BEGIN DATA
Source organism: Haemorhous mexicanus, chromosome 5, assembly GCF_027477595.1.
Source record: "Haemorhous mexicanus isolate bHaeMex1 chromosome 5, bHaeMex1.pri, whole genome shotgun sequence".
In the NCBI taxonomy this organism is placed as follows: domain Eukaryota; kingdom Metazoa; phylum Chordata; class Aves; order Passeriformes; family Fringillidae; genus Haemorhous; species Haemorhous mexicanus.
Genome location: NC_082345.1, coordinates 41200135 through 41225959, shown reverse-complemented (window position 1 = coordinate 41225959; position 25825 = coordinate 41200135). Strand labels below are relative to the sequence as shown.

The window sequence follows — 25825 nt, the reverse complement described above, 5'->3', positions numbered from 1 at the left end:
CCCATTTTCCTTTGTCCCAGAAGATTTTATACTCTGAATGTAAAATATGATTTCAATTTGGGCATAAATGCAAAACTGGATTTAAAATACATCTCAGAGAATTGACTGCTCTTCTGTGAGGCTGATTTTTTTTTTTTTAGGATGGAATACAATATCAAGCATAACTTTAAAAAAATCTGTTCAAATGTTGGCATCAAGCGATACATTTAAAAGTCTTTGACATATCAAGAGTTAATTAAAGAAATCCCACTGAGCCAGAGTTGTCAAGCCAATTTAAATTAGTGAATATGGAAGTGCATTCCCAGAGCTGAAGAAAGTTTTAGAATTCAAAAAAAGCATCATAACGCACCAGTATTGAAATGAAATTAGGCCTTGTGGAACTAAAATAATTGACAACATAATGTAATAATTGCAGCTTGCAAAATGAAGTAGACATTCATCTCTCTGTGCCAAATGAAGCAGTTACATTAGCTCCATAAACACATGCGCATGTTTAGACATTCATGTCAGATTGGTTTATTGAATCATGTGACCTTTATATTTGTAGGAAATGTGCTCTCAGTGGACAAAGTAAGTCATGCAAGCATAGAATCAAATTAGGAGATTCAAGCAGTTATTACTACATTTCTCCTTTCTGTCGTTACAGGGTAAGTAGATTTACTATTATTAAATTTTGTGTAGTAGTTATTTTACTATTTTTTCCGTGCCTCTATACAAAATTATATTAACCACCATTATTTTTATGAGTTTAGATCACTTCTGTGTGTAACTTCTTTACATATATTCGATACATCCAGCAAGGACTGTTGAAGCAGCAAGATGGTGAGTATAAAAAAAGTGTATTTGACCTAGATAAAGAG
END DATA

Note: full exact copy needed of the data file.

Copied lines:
Source organism: Haemorhous mexicanus, chromosome 5, assembly GCF_027477595.1.
Source record: "Haemorhous mexicanus isolate bHaeMex1 chromosome 5, bHaeMex1.pri, whole genome shotgun sequence".
In the NCBI taxonomy this organism is placed as follows: domain Eukaryota; kingdom Metazoa; phylum Chordata; class Aves; order Passeriformes; family Fringillidae; genus Haemorhous; species Haemorhous mexicanus.
Genome location: NC_082345.1, coordinates 41200135 through 41225959, shown reverse-complemented (window position 1 = coordinate 41225959; position 25825 = coordinate 41200135). Strand labels below are relative to the sequence as shown.

The window sequence follows — 25825 nt, the reverse complement described above, 5'->3', positions numbered from 1 at the left end:
CCCATTTTCCTTTGTCCCAGAAGATTTTATACTCTGAATGTAAAATATGATTTCAATTTGGGCATAAATGCAAAACTGGATTTAAAATACATCTCAGAGAATTGACTGCTCTTCTGTGAGGCTGATTTTTTTTTTTTTAGGATGGAATACAATATCAAGCATAACTTTAAAAAAATCTGTTCAAATGTTGGCATCAAGCGATACATTTAAAAGTCTTTGACATATCAAGAGTTAATTAAAGAAATCCCACTGAGCCAGAGTTGTCAAGCCAATTTAAATTAGTGAATATGGAAGTGCATTCCCAGAGCTGAAGAAAGTTTTAGAATTCAAAAAAAGCATCATAACGCACCAGTATTGAAATGAAATTAGGCCTTGTGGAACTAAAATAATTGACAACATAATGTAATAATTGCAGCTTGCAAAATGAAGTAGACATTCATCTCTCTGTGCCAAATGAAGCAGTTACATTAGCTCCATAAACACATGCGCATGTTTAGACATTCATGTCAGATTGGTTTATTGAATCATGTGACCTTTATATTTGTAGGAAATGTGCTCTCAGTGGACAAAGTAAGTCATGCAAGCATAGAATCAAATTAGGAGATTCAAGCAGTTATTACTACATTTCTCCTTTCTGTCGTTACAGGGTAAGTAGATTTACTATTATTAAATTTTGTGTAGTAGTTATTTTACTATTTTTTCCGTGCCTCTATACAAAATTATATTAACCACCATTATTTTTATGAGTTTAGATCACTTCTGTGTGTAACTTCTTTACATATATTCGATACATCCAGCAAGGACTGTTGAAGCAGCAAGATGGTGAGTATAAAAAAAGTGTATTTGACCTAGATAAAGAG